The monthly meeting of the Eastern Pennsylvania District Soccer Football Association, held in Philadelphia on Monday night, was devoted mostly to heated discussion on the present soccer controversy that is raging in this country. Judging by the arguments and statements made it appears that the subsidiary soccer governing body, to which Bethlehem is a part, equally divides its views on which side is right and wrong, but is almost unanimously in favor of arbitration between the American Soccer League and the United States Football Association, the participants in the controversy.
It all started when a letter was read from Thomas Cahill, secretary of the United States Football Association, in which it was stated that the association alleged John B. Farrell, recently retired president of the Eastern Pennsylvania Football Association, with being in sympathy with the American Soccer League and with being on the "payroll of that outlawed group" in some official capacity. To this charge Mr. Farrell made a personal answer in a somewhat lengthy address in which he affirmed the charge that he was in sympathy with the outlawed league, but declared that the charge that he was affiliated with them in a paying or official capacity was untrue. He declared, however, that he stood ready to help them in whatever way he could without injury to his status with the U. S. F. A. After some discussion and questioning the secretary of the Eastern Pennsylvania Association was instructed to communicate with the parent governing body that insofar as they could determine, Mr. Farrell was guilty of no offense such s had been charged against him.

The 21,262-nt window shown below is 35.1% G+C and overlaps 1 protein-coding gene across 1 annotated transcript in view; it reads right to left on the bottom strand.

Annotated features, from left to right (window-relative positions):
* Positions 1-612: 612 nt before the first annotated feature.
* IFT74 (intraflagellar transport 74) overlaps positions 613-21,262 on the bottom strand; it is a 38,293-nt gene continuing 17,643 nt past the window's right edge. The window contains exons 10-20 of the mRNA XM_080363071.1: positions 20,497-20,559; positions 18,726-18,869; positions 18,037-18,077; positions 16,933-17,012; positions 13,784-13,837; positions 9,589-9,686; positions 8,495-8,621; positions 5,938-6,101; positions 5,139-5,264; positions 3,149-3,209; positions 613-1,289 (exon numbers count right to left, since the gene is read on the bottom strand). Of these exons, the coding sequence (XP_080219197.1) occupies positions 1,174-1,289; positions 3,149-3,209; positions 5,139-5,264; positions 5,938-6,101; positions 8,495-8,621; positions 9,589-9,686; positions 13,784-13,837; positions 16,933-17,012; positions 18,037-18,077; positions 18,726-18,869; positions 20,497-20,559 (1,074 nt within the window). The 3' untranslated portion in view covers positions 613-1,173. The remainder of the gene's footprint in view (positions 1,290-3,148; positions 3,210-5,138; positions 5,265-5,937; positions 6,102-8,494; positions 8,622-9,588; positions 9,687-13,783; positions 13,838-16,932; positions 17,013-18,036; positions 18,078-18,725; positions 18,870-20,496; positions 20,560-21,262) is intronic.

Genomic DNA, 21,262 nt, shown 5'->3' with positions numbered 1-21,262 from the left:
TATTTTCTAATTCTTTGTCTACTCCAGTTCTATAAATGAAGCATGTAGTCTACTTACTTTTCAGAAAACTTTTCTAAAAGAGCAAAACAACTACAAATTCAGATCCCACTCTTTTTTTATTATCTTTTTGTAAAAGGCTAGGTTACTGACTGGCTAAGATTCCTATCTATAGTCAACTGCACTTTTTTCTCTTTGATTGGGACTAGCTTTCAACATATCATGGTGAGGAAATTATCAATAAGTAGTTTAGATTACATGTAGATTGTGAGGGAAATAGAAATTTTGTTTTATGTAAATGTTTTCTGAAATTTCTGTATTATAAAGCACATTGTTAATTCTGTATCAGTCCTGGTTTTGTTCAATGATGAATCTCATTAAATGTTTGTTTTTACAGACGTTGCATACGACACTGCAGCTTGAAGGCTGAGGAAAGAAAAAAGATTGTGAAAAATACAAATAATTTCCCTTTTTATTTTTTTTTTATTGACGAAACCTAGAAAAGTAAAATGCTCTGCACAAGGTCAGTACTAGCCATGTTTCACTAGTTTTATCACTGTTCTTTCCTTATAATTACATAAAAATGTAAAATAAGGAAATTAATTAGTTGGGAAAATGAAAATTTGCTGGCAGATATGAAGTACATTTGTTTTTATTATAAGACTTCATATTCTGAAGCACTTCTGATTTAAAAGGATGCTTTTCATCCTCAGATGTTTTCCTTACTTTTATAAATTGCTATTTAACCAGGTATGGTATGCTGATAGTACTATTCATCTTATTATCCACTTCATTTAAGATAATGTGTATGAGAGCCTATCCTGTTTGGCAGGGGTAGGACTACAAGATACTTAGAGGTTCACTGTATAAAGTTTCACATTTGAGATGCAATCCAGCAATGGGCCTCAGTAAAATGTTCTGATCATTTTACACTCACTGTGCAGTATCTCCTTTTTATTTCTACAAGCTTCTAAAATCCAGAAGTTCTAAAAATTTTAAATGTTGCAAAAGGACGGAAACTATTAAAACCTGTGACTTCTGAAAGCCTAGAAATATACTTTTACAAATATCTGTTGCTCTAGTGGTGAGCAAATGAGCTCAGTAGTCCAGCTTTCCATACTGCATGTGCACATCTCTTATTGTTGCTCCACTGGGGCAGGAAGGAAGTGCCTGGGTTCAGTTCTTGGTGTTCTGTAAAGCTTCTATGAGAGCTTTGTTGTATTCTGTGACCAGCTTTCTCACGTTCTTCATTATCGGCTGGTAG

Benjamin Schroeder, attorney and vice president of the United States Football Association, was present at the meeting to explain in detail the entire controversy from the viewpoint of the parent body. He reviewed the case in its entirety and concluded by urging that the local governing body give its support to the movement that the U. S. F. A. be backed and that the matter should not be arbitrated.
In this last suggestion he met with much opposition and was literally forced to relinquish the floor in the face of those who wished to state their reasons why the mater should be arbitrated. It was the general consensus of the members present that the entire controversy should be arbitrated with a third and neutral party. However, along with this feeling there also is a loyal attitude toward the United States Football Association.
The rest of the meeting was devoted to routine business, the most important of which was the outlawing of Pat Riley, a member of the council, who recently became a manger of the new Philadelphia team organized by the American League to combat the soccer activities of the Eastern Soccer League in that city.